Challenges | PTSD from Doberman Gang Escapee
If you’re a late Boomer like me, you may recall the early 70s movie “The Doberman Gang.” While it didn’t win best picture, it was considered great family entertainment.
The Doberman Gang Movie length: 87 min. Release year: 1973. Genres: Action; Comedy; Crime Directors: Byron Chudnow Credits: The Doberman Gang | Watch movies online, download movies for free
I find it curious what is considered family-friendly. Movies have been the source of plenty of post-traumatic stress disorder in my life. I saw Jaws as a teenager and still don’t swim in the ocean. I walked out of Jurassic Park. I just couldn’t take the violence and suspense. It took me about a week to recover from seeing the Titanic…and that was with an adult’s perspective. PTSD cost me more than a couple of sleepless nights.
Just a few weeks ago, I saw the latest Captain America movie. It was in the “over the top” theatre where the sound was deafening. I trembled through the entire movie. I am often cold in movie theatres so it didn’t dawn on me immediately that the trembling was not due to being cold. I was being traumatized by the sights and sounds on the screen.
So, you might not find it surprising when I share with you that seeing “The Doberman Gang” as a child instilled in me a fear of big dogs that has not aged well. And, it came back to “bite me in the butt” –literally – this week.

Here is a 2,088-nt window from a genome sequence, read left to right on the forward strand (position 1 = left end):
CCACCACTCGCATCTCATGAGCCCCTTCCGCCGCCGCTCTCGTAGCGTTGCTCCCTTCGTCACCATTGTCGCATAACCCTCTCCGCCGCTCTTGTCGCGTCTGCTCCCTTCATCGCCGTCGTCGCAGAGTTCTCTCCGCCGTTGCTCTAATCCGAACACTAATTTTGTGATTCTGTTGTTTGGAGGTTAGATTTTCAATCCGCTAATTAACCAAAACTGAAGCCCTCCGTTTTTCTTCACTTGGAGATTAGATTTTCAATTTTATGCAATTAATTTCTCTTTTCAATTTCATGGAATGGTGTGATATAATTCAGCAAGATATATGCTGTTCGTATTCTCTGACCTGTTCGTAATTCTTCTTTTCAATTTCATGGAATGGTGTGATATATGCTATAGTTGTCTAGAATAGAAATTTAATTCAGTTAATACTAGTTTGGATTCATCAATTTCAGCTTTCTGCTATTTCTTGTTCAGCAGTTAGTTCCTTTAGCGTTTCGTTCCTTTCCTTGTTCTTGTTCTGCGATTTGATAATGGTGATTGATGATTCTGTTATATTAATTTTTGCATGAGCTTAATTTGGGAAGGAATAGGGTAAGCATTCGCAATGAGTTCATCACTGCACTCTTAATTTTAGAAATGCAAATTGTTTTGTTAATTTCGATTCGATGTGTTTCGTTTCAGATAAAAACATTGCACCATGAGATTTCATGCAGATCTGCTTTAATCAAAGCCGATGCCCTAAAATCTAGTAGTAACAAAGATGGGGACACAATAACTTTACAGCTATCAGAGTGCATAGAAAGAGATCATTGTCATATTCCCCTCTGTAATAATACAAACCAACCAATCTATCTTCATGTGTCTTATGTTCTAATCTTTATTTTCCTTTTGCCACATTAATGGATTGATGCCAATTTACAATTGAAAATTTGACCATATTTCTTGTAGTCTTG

When I want to get out for a quick walk around the neighborhood, I cut through a nearby yard to pick up a street that has a nice 30-minute loop. The problem isn’t with the yard I cut through – it’s their neighbor. For the minute or so (it seems like 20) that it takes to walk across the yard, many times I’m tortured by a vicious barking Doberman.
The first time this happened, I had immediate recall. I was watching the vicious dogs in The Doberman Gang torment their victims all over again.
Once I realized that the dog was contained by an electronic fence, I was cautious but over time became confident that the dog couldn’t hurt me. Just a month or so ago, we met the dog’s owner during one of our outings and he assured us that the dog wouldn’t hurt us. “Piper” just wanted to play!
Coulda, woulda, shoulda!
To enjoy some unseasonably delightful cooler summer weather, we went out for a walk a couple of days ago. Sometimes I’m alone but this time I was chatting away with my husband. The dog was barking as we took our usual path but I wasn’t concerned. Not only could I trust the fence but the owner was in the yard with the dog…talking on his cell phone.
In a surreal few seconds, the dog realized that she was not being held back by the fence. The owner had taken off the device that registered with the fence replacing it with a normal collar and leash preparing for their own walk around the neighborhood. He was distracted by his phone conversation and wasn’t holding the leash.
The dog tested her boundary a couple of times and then lunged at me. She sank her teeth into my leg drawing blood. The owner reacted quickly and pulled her back into their own yard…apologizing but insisting that he couldn’t understand why she would have attacked me.
I was in shock. I felt violated. I had trusted the fence and the dog’s owner…only to be betrayed.